I’m currently writing software for a robot that I’ve designed, and PID tuning seems to be an endless battle such that I’m now starting to suspect that I’m missing some key to the puzzle. It’s a differential-drive robot and, for the sake of simplification, let’s leave out the problem of linear motion forward and backward and assume that all I want to do is make the robot rotate to point in a specific direction. You can also assume that I am able to calculate the current orientation of the robot with relatively high accuracy, which I’ve tested and verified to be true. So given the current orientation, a target orientation, and a target time to reach the target orientation, what’s the typically “correct” method to setup a PID model to give me the power I should apply to each of the two motors to get me there?

My software is currently written to use a single “angular velocity PID” which I’ve configured such that the set-point is always zero (which would mean that the robot needs to turn neither left nor right), and the input to the PID is the angular velocity required to reach the target orientation in the desired time. This is definitely not working out well no matter how much I try and tweak the Kp, Ki, and Kd values.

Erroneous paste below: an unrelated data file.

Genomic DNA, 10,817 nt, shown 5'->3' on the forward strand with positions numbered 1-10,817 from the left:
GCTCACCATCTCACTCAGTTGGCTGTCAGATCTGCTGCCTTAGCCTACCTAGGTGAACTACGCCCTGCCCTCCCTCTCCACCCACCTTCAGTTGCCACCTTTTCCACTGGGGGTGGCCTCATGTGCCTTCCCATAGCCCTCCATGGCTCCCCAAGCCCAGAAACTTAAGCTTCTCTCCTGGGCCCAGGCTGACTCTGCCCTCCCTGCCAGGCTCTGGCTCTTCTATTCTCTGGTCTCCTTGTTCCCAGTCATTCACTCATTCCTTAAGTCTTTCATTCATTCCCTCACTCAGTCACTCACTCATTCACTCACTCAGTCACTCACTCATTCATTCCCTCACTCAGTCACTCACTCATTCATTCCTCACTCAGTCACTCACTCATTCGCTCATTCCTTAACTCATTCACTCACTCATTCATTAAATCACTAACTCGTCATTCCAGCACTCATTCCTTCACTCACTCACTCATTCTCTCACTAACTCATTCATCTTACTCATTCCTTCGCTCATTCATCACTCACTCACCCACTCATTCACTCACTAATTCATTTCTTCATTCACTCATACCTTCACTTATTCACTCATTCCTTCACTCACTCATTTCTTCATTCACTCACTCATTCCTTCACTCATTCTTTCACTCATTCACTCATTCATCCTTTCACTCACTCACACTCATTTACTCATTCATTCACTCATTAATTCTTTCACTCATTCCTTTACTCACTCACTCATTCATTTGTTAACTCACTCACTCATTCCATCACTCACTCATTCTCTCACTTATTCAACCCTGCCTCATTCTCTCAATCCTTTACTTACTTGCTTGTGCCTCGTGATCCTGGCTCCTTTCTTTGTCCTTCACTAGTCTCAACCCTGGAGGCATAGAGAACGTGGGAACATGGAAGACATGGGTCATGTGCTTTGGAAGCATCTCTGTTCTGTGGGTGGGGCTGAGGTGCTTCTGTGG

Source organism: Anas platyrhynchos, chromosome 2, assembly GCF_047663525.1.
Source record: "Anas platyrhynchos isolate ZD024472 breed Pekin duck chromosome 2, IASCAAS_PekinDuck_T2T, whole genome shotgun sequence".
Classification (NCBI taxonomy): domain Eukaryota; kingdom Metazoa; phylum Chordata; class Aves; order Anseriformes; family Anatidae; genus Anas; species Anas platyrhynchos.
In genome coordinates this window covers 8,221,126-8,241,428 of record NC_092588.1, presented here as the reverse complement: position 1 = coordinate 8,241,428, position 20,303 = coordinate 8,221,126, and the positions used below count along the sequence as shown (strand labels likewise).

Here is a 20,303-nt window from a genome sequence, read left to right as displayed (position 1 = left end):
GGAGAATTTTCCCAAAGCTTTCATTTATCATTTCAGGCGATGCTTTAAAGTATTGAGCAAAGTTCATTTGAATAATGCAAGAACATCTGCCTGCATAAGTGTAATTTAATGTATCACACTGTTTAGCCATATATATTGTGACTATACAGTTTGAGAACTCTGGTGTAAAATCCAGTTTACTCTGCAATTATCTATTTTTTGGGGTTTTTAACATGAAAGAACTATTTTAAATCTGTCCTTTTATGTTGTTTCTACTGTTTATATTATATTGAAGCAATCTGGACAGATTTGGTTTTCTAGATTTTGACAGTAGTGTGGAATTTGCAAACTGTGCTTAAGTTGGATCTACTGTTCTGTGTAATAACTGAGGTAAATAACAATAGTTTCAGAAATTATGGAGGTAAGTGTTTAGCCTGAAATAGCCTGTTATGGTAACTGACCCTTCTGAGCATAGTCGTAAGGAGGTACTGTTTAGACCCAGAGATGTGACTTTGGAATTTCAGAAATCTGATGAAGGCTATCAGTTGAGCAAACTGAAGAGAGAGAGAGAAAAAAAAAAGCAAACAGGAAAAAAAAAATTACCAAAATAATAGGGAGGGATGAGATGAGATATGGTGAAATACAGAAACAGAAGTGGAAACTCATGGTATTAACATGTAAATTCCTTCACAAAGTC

The complications that I’ve run into include the following…

- There is a “dead zone” for each of the motors, such that they will not move until a certain amount of power is applied to them, and this dead zone varies depending on the amount of power left in the battery, which I currently have no way of measuring. I currently “pad” the PID output with an estimated dead zone value in the positive and negative directions. If I don’t account for this dead zone in the PID output, the PID will significantly overshoot because it thinks the robot is not doing what it wants. Is this typical PID usage?
- I can’t figure out the ratio of the power that should be output to the motor compared to target angular velocity. The PID appears to output a linear power curve, but the motors appear to respond to power output on more of a quadratic curve which I haven’t figured out the parameter for quite yet.

So I’m wondering, am I doing this wrong? Should I build a PID model that applies power separately for each wheel? Should I forget about velocity and just calculate the PID inputs based on current target orientation? Do I need some sort of 2-stage PID setup that accommodates both angular velocity and current orientation? Is there something else I’m not understanding? I would greatly appreciate comments from any experienced roboticists who can chime in here.

tl;dr: Are the Ki and Kd values for a PID always supposed to be between 0 and 1, and the Kp is intended to be some sort of ratio of the input to the output?

submitted by /u/solinvictus21

[link] [comments]